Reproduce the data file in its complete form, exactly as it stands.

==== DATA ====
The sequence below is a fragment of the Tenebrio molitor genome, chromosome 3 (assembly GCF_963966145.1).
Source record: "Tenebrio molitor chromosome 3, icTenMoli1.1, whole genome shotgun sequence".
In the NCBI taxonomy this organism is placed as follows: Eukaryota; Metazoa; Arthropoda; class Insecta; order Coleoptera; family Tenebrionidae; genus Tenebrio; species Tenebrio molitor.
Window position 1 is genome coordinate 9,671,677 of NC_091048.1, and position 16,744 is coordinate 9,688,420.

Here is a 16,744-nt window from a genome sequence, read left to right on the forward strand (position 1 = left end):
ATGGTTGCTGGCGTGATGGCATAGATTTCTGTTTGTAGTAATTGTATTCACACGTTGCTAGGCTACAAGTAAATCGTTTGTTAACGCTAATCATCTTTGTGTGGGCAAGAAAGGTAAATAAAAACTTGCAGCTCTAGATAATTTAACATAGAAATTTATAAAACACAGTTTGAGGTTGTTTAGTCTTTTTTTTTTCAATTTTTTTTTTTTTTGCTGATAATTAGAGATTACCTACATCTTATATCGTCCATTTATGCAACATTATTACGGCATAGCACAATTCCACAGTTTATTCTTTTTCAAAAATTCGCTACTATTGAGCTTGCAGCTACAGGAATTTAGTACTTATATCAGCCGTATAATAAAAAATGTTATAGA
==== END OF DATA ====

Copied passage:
The sequence below is a fragment of the Tenebrio molitor genome, chromosome 3 (assembly GCF_963966145.1).
Source record: "Tenebrio molitor chromosome 3, icTenMoli1.1, whole genome shotgun sequence".
In the NCBI taxonomy this organism is placed as follows: Eukaryota; Metazoa; Arthropoda; class Insecta; order Coleoptera; family Tenebrionidae; genus Tenebrio; species Tenebrio molitor.
Window position 1 is genome coordinate 9,671,677 of NC_091048.1, and position 16,744 is coordinate 9,688,420.

Here is a 16,744-nt window from a genome sequence, read left to right on the forward strand (position 1 = left end):
ATGGTTGCTGGCGTGATGGCATAGATTTCTGTTTGTAGTAATTGTATTCACACGTTGCTAGGCTACAAGTAAATCGTTTGTTAACGCTAATCATCTTTGTGTGGGCAAGAAAGGTAAATAAAAACTTGCAGCTCTAGATAATTTAACATAGAAATTTATAAAACACAGTTTGAGGTTGTTTAGTCTTTTTTTTTTCAATTTTTTTTTTTTTTGCTGATAATTAGAGATTACCTACATCTTATATCGTCCATTTATGCAACATTATTACGGCATAGCACAATTCCACAGTTTATTCTTTTTCAAAAATTCGCTACTATTGAGCTTGCAGCTACAGGAATTTAGTACTTATATCAGCCGTATAATAAAAAATGTTATAGA